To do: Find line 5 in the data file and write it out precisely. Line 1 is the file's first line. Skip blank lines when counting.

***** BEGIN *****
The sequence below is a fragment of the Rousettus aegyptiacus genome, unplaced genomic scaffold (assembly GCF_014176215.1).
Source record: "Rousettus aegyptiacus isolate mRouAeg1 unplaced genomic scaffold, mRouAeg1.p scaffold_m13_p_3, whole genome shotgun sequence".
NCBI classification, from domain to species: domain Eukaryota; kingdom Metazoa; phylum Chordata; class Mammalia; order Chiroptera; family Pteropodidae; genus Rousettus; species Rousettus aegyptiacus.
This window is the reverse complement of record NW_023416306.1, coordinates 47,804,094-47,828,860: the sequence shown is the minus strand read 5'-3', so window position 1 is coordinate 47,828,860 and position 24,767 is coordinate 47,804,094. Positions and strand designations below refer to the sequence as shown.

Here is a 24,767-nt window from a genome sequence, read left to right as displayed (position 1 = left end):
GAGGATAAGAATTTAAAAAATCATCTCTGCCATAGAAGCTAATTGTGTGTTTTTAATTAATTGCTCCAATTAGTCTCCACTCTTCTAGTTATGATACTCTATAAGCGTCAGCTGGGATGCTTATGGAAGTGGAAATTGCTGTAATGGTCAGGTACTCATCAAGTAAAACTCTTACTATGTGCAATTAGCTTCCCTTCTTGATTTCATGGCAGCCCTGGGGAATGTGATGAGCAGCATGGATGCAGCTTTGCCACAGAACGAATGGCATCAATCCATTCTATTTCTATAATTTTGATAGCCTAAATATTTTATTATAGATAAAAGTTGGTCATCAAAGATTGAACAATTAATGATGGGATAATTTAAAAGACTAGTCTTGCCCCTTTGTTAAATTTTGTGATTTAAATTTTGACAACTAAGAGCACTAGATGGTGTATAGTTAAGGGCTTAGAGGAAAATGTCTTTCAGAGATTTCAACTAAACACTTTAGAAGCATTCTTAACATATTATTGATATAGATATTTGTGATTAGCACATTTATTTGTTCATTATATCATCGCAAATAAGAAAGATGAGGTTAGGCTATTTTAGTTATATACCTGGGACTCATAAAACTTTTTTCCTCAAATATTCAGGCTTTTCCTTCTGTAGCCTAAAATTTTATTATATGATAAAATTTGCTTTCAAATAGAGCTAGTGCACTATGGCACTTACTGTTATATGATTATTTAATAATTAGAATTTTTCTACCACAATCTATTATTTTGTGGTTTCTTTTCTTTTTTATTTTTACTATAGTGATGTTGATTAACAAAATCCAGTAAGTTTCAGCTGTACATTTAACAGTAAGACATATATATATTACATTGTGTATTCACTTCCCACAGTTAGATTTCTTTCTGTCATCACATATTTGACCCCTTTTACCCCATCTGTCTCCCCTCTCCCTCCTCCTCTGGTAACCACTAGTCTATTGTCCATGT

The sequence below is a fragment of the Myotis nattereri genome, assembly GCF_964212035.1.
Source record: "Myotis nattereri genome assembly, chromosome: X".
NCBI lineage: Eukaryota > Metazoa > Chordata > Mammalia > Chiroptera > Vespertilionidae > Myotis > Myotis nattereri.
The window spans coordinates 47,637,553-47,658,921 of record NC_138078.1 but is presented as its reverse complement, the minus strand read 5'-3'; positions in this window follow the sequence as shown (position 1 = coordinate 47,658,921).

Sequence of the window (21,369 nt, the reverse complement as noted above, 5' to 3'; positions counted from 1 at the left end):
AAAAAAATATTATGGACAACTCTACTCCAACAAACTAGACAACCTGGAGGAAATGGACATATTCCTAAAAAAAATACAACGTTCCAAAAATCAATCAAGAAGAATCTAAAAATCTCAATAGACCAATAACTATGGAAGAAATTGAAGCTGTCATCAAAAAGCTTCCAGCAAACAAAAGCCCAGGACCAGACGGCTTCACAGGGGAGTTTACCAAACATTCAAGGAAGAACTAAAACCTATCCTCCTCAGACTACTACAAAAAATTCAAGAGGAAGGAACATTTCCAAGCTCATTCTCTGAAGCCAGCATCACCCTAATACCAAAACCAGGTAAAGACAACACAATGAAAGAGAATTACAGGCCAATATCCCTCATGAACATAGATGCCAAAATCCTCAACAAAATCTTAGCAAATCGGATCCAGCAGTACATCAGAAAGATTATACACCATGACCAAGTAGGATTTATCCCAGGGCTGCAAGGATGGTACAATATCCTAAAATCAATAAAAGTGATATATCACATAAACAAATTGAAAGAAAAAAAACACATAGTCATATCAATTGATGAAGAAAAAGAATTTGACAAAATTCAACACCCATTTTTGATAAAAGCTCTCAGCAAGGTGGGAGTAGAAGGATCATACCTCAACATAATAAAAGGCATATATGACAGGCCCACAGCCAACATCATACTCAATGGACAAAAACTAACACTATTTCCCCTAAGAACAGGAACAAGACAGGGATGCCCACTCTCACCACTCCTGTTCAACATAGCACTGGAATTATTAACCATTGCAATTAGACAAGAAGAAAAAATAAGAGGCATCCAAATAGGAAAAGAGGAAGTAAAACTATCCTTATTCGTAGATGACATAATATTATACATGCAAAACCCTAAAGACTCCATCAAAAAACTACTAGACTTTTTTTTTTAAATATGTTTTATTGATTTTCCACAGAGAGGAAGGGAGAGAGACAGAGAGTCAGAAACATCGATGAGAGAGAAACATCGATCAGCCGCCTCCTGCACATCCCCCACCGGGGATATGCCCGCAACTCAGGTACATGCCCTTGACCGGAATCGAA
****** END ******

Here is a 24,767-nt window from a genome sequence, read left to right as displayed (position 1 = left end):